With the funding and support from the University of Kentucky (UK) Center for Clinical and Translational Science and the National Institutes of Health, Brian Noehren, PT, PhD, FACSM, is studying how muscle and physical function are affected by knee injuries and how best to intervene and treat such injuries. According to a news report from Medical Xpress, Noehren’s research uses MRIs and assays of muscle biopsies to examine how muscles have been altered by injury and then identify therapeutic targets. The research is conducted with the assistance of a number of students.
The Medical Xpress news report notes that by examining the mechanisms of the altered muscle and gait function, Noehren can develop, test, and assess new physical therapy interventions. Noehren states, “I wanted to come up with better strategies to address injuries that are so vexing and challenging to treat.”
By conducting his research with students, Noehren aims to instill knowledge about physical therapy and research and is committed to helping students develop keen critical thinking skills, as indicated on the Medical Xpress news report. Noehren declares, “We devote a lot of time and resources to them – they’re in essence the heart of the lab. I’ve been so impressed with the undergrads working in our lab – they go from having a limited sense of what we do, to rapidly becoming content experts.”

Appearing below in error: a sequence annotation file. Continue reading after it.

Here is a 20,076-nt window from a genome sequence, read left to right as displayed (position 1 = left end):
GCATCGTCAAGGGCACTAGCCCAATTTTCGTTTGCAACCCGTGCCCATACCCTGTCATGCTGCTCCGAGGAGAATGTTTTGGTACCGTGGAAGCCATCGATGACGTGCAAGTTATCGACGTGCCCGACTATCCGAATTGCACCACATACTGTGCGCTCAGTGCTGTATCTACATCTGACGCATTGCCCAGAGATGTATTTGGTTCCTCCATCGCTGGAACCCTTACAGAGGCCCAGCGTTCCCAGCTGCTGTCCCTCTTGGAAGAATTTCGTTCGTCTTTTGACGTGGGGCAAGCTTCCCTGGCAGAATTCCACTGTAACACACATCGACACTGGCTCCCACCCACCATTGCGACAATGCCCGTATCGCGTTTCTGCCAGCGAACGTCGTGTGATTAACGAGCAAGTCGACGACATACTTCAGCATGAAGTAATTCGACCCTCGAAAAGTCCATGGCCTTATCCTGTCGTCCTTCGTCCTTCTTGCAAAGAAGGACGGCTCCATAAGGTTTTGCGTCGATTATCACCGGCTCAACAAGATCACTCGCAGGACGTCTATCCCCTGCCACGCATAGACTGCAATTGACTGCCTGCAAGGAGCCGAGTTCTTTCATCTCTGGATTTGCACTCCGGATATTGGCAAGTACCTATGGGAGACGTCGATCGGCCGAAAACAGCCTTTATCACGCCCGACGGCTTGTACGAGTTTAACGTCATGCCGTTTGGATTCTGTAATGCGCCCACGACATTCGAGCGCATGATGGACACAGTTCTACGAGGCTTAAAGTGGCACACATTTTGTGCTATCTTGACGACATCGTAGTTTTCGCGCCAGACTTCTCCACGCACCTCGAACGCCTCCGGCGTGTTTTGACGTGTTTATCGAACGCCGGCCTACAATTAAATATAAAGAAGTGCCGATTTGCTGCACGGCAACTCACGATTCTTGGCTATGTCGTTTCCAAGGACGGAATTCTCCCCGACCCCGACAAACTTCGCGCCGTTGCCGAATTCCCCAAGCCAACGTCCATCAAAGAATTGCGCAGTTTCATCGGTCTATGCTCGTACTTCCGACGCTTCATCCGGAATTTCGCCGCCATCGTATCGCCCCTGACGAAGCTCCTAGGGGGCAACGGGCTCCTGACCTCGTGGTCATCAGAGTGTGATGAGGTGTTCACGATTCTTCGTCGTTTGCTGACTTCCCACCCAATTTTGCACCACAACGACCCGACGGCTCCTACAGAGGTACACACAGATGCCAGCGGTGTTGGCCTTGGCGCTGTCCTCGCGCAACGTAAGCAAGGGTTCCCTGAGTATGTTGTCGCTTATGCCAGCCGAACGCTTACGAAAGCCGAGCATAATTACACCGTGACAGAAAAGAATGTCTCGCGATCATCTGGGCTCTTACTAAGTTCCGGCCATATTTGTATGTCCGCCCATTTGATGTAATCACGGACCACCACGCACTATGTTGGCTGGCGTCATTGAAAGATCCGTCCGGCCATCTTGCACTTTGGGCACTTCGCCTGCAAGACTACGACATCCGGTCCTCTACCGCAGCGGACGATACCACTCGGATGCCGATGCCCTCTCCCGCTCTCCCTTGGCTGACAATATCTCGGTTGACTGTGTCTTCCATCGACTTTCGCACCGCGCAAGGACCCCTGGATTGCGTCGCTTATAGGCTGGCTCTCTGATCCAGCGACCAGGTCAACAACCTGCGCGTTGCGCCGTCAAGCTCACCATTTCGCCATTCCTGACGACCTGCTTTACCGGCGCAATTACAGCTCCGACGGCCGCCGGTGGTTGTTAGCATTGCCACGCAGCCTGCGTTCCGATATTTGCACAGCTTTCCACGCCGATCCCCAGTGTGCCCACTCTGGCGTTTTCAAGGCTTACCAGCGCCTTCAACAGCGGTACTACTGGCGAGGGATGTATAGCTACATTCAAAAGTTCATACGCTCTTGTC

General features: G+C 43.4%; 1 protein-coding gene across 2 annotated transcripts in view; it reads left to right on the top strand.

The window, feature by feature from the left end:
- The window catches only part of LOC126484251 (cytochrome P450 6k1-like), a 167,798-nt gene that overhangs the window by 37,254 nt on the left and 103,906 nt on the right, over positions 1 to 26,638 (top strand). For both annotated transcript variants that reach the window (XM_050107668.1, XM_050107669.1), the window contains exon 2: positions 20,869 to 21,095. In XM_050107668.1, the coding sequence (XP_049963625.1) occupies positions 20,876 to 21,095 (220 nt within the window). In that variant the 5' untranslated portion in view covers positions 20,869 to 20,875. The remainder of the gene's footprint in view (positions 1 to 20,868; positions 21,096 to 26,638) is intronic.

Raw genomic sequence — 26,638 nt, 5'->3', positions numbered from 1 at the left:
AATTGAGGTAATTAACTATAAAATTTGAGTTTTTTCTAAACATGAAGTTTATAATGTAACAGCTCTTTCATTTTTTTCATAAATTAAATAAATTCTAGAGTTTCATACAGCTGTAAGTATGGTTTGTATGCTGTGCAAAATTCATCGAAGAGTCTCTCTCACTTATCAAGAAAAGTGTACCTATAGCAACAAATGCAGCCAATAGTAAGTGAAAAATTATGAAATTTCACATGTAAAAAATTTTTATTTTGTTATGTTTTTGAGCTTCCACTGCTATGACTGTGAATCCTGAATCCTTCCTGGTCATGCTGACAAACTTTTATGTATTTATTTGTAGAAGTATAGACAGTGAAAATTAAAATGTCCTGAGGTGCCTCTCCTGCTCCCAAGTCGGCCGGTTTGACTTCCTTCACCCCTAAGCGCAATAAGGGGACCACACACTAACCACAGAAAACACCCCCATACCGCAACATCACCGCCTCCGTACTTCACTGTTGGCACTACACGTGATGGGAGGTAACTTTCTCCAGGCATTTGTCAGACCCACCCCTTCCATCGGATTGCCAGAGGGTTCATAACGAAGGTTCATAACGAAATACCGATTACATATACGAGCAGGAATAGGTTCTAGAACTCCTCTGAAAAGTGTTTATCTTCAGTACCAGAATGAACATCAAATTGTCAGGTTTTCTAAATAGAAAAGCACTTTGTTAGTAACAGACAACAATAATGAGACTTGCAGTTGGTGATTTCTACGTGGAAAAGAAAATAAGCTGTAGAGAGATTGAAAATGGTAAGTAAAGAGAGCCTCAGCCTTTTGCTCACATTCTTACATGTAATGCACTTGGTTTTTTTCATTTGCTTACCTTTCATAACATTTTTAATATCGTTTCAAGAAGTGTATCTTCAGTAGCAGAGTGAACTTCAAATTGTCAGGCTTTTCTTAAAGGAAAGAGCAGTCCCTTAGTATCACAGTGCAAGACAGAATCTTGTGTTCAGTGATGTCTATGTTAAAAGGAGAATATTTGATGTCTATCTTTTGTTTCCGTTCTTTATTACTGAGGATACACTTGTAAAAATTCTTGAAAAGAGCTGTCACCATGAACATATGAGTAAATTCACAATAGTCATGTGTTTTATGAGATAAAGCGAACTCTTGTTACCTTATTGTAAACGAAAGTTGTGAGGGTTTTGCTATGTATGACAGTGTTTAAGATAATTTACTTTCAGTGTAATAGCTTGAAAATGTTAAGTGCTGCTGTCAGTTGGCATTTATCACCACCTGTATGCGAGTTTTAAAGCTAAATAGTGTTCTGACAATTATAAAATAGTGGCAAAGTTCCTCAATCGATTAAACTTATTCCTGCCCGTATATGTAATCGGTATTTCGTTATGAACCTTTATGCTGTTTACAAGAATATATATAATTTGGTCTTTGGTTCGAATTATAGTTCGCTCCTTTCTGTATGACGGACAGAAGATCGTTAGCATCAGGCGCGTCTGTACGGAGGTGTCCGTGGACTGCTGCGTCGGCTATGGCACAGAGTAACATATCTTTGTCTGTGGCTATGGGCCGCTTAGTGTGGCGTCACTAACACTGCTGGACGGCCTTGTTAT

Noehren also offers a specialty running clinic along with fellow UK colleagues. The collaborative running clinic has also helped to stimulate research ideas, and beginning this summer, the clinic will be held in the new, state-of-the-art research lab, according to the Medical Xpress news report. Noehren says, “This will also give people the chance to see research in action.”
Community engagement is also a vital part of Noehren’s research, which recognizes the importance of sharing his research findings with the home communities of his research participants. Noehren says, “It’s critically important to me that the community knows who we are, that we do good work, and that we are good stewards – that we’re not doing this just to publish in academic journals, but to help the Commonwealth.”
[Photo Appears Courtesy of Medical Xpress]
[Source: Medical Xpress]